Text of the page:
United States District Court, S.D. Georgia, Statesboro Division
ORDER AND MAGISTRATE JUDGE'S REPORT AND
STAN BAKERUNITED STATES MAGISTRATE JUDGE.
Comminy Crawford ("Crawford"), who is currently
incarcerated at Whitworth Women's Facility in Hartwell,
Georgia, filed a Petition for Writ of Habeas Corpus pursuant
to 28 U.S.C. § 2254 challenging her conviction obtained
in the Toombs County, Georgia, Superior Court. (Doc. 1.)
Respondent filed an Answer-Response and a Motion to Dismiss,
(docs. 17, 18), and Crawford filed a Response to
Respondent's Motion to Dismiss. (Doc. 21.) For the
reasons which follow, I RECOMMEND that the Court DENY
Respondent's Motion to Dismiss. (Doc. 18.)
entered an Alford plea to one count of shoplifting in the
Toombs County Superior Court on November 19, 2014. (Doc.
19-1, p. 1.) She was given a sentence often years, with five
to serve in prison, pursuant to O.C.G.A. § 17-10-7(c).
(Id.) Crawford did not file a direct appeal.
filed a motion to modify her sentence in the Toombs County,
Georgia, Superior Court on May 15, 2015, which that court
denied on May 21, 2015. (Docs. 19-2, 19-3.) Crawford then
filed a state habeas corpus petition on June 9,
2015. (Doc. 19-4.) She alleged prosecutorial
misconduct and that she was denied effective assistance of
counsel. (Doc. 19-4, pp. 5-6.) Following an evidentiary
hearing on October 28, 2015, the state habeas court denied
relief on March 22, 2016. (Doc. 19-5.) Crawford did not file
an application for a certificate of probable cause to appeal
the state habeas court's denial of relief.
filed this federal petition for writ of habeas corpus on
November 7, 2016. (Doc. 1.) Crawford challenges her Toombs
County convictions on four grounds. First, Crawford alleges
that her counsel was ineffective because her counsel failed
to appropriately investigate the facts pertaining to
Crawford's shoplifting charges. (Id. at p. 7.)
Second, Crawford alleges that she was improperly classified
as a repeat offender under O.C.G.A. § 17-10-7(c).
(Id.) Third, Crawford alleges prosecutorial
misconduct, citing the prosecutor's failure to provide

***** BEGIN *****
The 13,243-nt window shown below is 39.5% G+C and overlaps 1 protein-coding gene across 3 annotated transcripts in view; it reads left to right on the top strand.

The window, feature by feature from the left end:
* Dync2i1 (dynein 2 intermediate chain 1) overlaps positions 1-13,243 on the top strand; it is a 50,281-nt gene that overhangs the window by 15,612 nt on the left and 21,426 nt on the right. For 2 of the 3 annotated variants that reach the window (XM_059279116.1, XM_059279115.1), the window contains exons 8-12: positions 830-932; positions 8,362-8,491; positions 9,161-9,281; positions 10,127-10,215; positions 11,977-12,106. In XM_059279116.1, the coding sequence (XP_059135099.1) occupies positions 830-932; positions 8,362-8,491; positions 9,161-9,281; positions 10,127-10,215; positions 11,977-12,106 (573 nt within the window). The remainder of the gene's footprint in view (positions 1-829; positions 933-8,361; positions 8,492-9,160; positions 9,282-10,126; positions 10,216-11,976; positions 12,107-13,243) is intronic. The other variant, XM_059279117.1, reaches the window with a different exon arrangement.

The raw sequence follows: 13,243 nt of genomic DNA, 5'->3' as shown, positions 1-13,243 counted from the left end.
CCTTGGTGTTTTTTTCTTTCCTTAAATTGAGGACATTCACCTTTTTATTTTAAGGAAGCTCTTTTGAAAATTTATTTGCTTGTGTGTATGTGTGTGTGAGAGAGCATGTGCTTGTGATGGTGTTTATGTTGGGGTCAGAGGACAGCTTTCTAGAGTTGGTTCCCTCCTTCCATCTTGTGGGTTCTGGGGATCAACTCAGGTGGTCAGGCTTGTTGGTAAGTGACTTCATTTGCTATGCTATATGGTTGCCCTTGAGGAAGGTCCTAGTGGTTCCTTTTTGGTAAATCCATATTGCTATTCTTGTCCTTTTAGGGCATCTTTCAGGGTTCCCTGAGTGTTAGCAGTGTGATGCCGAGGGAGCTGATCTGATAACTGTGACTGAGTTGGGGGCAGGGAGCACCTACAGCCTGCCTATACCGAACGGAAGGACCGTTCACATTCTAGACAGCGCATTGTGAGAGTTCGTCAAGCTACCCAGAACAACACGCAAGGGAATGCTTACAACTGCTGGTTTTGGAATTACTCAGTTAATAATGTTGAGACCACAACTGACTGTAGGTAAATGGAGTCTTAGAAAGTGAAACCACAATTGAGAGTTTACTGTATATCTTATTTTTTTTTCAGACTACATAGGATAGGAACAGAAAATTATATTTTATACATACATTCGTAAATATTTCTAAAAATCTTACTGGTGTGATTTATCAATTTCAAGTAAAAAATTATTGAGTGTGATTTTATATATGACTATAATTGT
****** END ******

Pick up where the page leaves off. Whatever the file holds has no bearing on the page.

notice that he intended to introduce her prior convictions.
(Id.) Finally, Crawford alleges that her counsel
failed to present any mitigating circumstances.
avers Crawford's Petition was untimely filed and should
be dismissed. (Doc. 18.) Crawford responds that, if her
Petition is untimely, the Court should excuse her
untimeliness because the state habeas court "sent
paperwork and legal documents late and to [the] wrong
address." (Doc. 21, p. 1.) The Court now addresses
determine whether Crawford's petition was filed in a
timely manner, the Court must look to the applicable statute
of limitations periods. A prisoner must file a petition for
writ of habeas corpus in federal court within one (1) year.
28 U.S.C. § 2244(d)(1). This statute of limitations
period shall run from the latest of four possible dates:
(A) the date on which the judgment of conviction becomes
final by the conclusion of direct review or the expiration of
time for seeking such review;
(B) the date on which the impediment to filing an application
by State action in violation of the Constitution or laws of
the United States is removed, if the applicant was prevented
from filing by such State action;
(C) the date on which the constitutional right asserted was
initially recognized by the Supreme Court, if that right has
been newly recognized by the Supreme Court and made
retroactively applicable to cases on collateral review; or
(D) the date on which the factual predicate of the claim or
claims presented could have been discovered through the